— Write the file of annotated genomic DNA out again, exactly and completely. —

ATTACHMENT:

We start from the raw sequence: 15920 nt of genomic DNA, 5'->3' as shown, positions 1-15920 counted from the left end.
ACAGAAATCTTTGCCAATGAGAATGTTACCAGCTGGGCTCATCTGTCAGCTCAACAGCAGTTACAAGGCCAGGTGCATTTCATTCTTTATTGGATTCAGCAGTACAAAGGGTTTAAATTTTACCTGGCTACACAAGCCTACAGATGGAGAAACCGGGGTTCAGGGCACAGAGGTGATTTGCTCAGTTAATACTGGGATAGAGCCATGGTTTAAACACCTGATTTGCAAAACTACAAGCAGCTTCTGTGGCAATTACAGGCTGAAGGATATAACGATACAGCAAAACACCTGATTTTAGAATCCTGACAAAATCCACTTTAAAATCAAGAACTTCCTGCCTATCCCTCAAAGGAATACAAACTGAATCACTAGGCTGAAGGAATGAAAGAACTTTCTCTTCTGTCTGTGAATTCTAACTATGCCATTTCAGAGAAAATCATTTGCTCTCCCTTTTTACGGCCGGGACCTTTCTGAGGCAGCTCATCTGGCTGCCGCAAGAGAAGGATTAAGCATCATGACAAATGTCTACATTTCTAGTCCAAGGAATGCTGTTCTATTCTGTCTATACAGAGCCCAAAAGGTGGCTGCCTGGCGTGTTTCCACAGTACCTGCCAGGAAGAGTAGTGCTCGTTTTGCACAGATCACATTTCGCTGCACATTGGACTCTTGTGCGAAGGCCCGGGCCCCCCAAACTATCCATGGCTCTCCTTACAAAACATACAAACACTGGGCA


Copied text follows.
We start from the raw sequence: 15920 nt of genomic DNA, 5'->3' as shown, positions 1-15920 counted from the left end.
ACAGAAATCTTTGCCAATGAGAATGTTACCAGCTGGGCTCATCTGTCAGCTCAACAGCAGTTACAAGGCCAGGTGCATTTCATTCTTTATTGGATTCAGCAGTACAAAGGGTTTAAATTTTACCTGGCTACACAAGCCTACAGATGGAGAAACCGGGGTTCAGGGCACAGAGGTGATTTGCTCAGTTAATACTGGGATAGAGCCATGGTTTAAACACCTGATTTGCAAAACTACAAGCAGCTTCTGTGGCAATTACAGGCTGAAGGATATAACGATACAGCAAAACACCTGATTTTAGAATCCTGACAAAATCCACTTTAAAATCAAGAACTTCCTGCCTATCCCTCAAAGGAATACAAACTGAATCACTAGGCTGAAGGAATGAAAGAACTTTCTCTTCTGTCTGTGAATTCTAACTATGCCATTTCAGAGAAAATCATTTGCTCTCCCTTTTTACGGCCGGGACCTTTCTGAGGCAGCTCATCTGGCTGCCGCAAGAGAAGGATTAAGCATCATGACAAATGTCTACATTTCTAGTCCAAGGAATGCTGTTCTATTCTGTCTATACAGAGCCCAAAAGGTGGCTGCCTGGCGTGTTTCCACAGTACCTGCCAGGAAGAGTAGTGCTCGTTTTGCACAGATCACATTTCGCTGCACATTGGACTCTTGTGCGAAGGCCCGGGCCCCCCAAACTATCCATGGCTCTCCTTACAAAACATACAAACACTGGGCA